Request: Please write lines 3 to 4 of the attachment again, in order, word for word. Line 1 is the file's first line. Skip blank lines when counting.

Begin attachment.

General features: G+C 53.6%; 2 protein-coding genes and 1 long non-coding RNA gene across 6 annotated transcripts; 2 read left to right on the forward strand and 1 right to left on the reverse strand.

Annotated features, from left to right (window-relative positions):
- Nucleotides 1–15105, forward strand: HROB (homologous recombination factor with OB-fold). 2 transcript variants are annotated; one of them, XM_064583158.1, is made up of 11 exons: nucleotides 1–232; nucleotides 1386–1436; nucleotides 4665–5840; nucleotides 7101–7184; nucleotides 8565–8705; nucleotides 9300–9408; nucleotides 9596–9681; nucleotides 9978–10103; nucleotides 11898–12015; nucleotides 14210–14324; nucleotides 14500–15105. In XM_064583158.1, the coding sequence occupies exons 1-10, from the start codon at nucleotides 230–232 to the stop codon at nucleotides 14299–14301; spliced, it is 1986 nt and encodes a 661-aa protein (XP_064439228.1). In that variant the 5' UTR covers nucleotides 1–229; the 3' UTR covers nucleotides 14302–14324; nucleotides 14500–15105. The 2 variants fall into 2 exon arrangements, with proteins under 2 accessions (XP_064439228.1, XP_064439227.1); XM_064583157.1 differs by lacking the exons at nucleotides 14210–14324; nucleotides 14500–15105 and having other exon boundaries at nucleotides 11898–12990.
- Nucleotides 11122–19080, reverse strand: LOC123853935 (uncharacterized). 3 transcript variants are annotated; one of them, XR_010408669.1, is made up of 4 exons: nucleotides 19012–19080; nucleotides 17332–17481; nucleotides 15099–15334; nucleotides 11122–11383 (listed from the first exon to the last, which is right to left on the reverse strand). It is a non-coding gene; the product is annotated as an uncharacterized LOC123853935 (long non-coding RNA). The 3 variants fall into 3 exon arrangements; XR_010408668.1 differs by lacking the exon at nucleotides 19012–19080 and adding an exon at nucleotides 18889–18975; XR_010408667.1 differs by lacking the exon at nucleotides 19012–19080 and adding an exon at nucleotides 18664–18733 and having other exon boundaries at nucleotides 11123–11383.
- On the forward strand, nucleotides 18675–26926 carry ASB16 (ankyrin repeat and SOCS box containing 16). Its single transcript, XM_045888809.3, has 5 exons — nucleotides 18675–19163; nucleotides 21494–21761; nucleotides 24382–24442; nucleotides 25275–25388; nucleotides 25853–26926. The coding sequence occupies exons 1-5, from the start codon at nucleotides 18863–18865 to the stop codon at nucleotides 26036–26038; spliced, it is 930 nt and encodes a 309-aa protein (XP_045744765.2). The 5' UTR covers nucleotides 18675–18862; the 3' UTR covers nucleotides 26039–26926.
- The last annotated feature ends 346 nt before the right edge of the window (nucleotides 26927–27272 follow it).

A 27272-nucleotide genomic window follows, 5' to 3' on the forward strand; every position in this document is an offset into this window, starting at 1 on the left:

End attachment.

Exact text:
- Nucleotides 1–15105, forward strand: HROB (homologous recombination factor with OB-fold). 2 transcript variants are annotated; one of them, XM_064583158.1, is made up of 11 exons: nucleotides 1–232; nucleotides 1386–1436; nucleotides 4665–5840; nucleotides 7101–7184; nucleotides 8565–8705; nucleotides 9300–9408; nucleotides 9596–9681; nucleotides 9978–10103; nucleotides 11898–12015; nucleotides 14210–14324; nucleotides 14500–15105. In XM_064583158.1, the coding sequence occupies exons 1-10, from the start codon at nucleotides 230–232 to the stop codon at nucleotides 14299–14301; spliced, it is 1986 nt and encodes a 661-aa protein (XP_064439228.1). In that variant the 5' UTR covers nucleotides 1–229; the 3' UTR covers nucleotides 14302–14324; nucleotides 14500–15105. The 2 variants fall into 2 exon arrangements, with proteins under 2 accessions (XP_064439228.1, XP_064439227.1); XM_064583157.1 differs by lacking the exons at nucleotides 14210–14324; nucleotides 14500–15105 and having other exon boundaries at nucleotides 11898–12990.
- Nucleotides 11122–19080, reverse strand: LOC123853935 (uncharacterized). 3 transcript variants are annotated; one of them, XR_010408669.1, is made up of 4 exons: nucleotides 19012–19080; nucleotides 17332–17481; nucleotides 15099–15334; nucleotides 11122–11383 (listed from the first exon to the last, which is right to left on the reverse strand). It is a non-coding gene; the product is annotated as an uncharacterized LOC123853935 (long non-coding RNA). The 3 variants fall into 3 exon arrangements; XR_010408668.1 differs by lacking the exon at nucleotides 19012–19080 and adding an exon at nucleotides 18889–18975; XR_010408667.1 differs by lacking the exon at nucleotides 19012–19080 and adding an exon at nucleotides 18664–18733 and having other exon boundaries at nucleotides 11123–11383.